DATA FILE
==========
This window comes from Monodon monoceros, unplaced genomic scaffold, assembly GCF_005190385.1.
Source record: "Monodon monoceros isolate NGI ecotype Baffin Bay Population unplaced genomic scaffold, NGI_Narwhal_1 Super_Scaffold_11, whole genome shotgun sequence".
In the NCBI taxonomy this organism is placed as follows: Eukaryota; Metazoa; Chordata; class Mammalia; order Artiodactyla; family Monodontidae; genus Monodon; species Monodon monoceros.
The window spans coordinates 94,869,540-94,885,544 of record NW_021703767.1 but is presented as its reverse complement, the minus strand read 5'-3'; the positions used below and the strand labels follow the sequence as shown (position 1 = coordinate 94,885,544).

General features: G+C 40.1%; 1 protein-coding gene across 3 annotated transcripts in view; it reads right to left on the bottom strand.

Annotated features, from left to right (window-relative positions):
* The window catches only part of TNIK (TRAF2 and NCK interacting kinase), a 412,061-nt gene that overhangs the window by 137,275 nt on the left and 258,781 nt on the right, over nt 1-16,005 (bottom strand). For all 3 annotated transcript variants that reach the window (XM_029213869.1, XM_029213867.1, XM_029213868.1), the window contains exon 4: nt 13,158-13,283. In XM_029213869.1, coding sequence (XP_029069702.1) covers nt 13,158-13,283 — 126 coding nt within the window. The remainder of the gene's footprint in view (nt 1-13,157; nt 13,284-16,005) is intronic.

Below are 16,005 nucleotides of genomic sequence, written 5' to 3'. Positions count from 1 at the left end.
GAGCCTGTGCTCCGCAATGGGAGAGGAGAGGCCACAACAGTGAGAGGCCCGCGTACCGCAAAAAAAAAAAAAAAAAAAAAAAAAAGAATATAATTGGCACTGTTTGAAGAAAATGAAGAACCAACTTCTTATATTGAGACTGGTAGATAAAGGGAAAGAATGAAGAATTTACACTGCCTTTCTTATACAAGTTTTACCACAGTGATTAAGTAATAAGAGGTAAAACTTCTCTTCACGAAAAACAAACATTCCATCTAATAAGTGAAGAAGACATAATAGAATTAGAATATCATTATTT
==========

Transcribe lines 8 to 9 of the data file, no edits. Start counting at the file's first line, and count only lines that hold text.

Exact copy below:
Below are 16,005 nucleotides of genomic sequence, written 5' to 3'. Positions count from 1 at the left end.
GAGCCTGTGCTCCGCAATGGGAGAGGAGAGGCCACAACAGTGAGAGGCCCGCGTACCGCAAAAAAAAAAAAAAAAAAAAAAAAAAGAATATAATTGGCACTGTTTGAAGAAAATGAAGAACCAACTTCTTATATTGAGACTGGTAGATAAAGGGAAAGAATGAAGAATTTACACTGCCTTTCTTATACAAGTTTTACCACAGTGATTAAGTAATAAGAGGTAAAACTTCTCTTCACGAAAAACAAACATTCCATCTAATAAGTGAAGAAGACATAATAGAATTAGAATATCATTATTT